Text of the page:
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There is no better way to see America than on foot. And there is no better way to appreciate what you are looking at than with a walking tour. Whether you are preparing for a road trip or just out to look at your own town in a new way, a downloadable walking tour is ready to explore when you are.
Each walking tour describes historical and architectural landmarks and provides pictures to help out when those pesky street addresses are missing. Every tour also includes a quick primer on identifying architectural styles seen on American streets.
It was real estate developer Arthur Rubloff who first called it the Magnificent Mile in the 1940s but it was architect and urban planner Daniel Burnham who envisioned North Michigan Avenue as a "grand avenue" back in 1909. It wasn't even Michigan Avenue at the time; it was Pine Street and the only people going there were factory workers and warehousemen heading to their jobs.
Burnham saw a link between the town's business hub in the Loop and the residential area of the Gold Coast that had recently established itself as Chicago's toniest address, but not any ordinary throroughfare. Burnham wrote in his Plan for Chicago: "Make no little plans; they have no magic to stir men's blood and probably themselves will not be realized. Make big plans; aim high in hope and work, remembering that a noble and logical diagram once recorded will never die, but long after we are gone will be a living thing, asserting itself with growing intensity. Remember that our sons and grandsons are going to do things that would stagger us. Let your watchword be 'order' and your beacon 'beauty.'"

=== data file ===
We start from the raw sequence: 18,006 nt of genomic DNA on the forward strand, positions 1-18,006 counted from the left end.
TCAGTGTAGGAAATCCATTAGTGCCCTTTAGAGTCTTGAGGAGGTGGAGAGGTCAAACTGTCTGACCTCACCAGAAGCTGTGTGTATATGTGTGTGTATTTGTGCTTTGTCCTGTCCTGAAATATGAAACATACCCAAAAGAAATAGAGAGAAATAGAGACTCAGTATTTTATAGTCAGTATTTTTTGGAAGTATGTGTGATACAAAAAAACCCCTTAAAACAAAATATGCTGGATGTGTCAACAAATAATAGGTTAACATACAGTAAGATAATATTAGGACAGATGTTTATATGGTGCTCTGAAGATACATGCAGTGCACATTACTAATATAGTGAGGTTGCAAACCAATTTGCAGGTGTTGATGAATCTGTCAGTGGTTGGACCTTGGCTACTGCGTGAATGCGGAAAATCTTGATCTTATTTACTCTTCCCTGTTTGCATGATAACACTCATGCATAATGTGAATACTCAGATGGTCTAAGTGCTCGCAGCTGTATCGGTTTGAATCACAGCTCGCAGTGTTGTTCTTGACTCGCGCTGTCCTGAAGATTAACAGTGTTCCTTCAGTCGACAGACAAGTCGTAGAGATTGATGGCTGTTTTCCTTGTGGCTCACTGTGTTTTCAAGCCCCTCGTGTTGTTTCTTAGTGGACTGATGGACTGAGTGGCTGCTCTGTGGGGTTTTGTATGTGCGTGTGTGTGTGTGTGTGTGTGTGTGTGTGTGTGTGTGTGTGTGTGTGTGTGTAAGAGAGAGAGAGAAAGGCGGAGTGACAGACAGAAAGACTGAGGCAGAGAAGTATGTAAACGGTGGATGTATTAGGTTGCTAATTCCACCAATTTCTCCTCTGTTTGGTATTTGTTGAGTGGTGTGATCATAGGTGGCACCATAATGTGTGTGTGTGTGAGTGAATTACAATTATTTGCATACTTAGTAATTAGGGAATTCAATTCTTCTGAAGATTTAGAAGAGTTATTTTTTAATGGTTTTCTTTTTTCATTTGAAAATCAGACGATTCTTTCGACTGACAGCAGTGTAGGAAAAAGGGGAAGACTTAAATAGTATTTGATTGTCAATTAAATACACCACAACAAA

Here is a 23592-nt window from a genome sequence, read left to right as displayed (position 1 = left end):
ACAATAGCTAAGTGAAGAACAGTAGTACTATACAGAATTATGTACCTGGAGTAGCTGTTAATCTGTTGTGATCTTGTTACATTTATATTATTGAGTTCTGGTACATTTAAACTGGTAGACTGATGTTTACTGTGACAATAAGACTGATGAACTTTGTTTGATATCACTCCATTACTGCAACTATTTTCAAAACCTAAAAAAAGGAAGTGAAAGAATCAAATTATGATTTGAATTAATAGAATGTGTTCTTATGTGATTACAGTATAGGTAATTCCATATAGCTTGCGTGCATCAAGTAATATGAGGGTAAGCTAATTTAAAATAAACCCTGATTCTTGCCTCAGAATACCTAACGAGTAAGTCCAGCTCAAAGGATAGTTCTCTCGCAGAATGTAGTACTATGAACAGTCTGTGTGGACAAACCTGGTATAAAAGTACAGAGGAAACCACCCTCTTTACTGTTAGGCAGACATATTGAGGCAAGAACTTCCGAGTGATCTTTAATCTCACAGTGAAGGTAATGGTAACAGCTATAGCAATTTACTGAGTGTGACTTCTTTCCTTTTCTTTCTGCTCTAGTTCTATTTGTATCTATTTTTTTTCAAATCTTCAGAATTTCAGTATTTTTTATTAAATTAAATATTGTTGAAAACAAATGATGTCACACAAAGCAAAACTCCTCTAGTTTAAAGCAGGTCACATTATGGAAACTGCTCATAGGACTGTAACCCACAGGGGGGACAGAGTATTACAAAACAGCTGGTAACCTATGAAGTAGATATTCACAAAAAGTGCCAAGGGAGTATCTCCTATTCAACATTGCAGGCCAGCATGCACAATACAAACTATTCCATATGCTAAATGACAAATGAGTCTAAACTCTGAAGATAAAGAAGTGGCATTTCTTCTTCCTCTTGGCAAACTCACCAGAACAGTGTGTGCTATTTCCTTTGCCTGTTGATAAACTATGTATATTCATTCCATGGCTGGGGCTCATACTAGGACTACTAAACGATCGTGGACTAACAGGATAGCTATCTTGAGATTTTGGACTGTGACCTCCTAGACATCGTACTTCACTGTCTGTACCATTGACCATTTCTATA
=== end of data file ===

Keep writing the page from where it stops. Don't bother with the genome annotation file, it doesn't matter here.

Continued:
The North Central Business District Association (today the Greater North Michigan Avenue Association) was organized in 1912 to provide a unifying vision of the development of Michigan Avenue in 1912. And there was much to be done. The street would need to be much wider to be transformed into a major commercial boulevard. And Lake Michigan, then only a block away, would need to be filled in and tamed. Eventually 125 acres of landfill were created to stabilize the shoreline and control flooding.
But before the Magnificent Mile could become one of the world's premier urban communities with over 50 hotels, 250 restaurants, 400 retailers and some of the choicest office space on the planet the most important thing to do was to build a bridge. When all the great plans for North Michigan Avenue were being hatched prior to 1920 the only way to breech the Chicago River was with swing bridges. The movable bridges could be open to ship traffic for half the day and a more practical solution was needed to carry traffic from the core of downtown onto North Michigan Avenue. And the solution to that problem is where we will begin our figure-8 walking tour of the Magnificent Mile...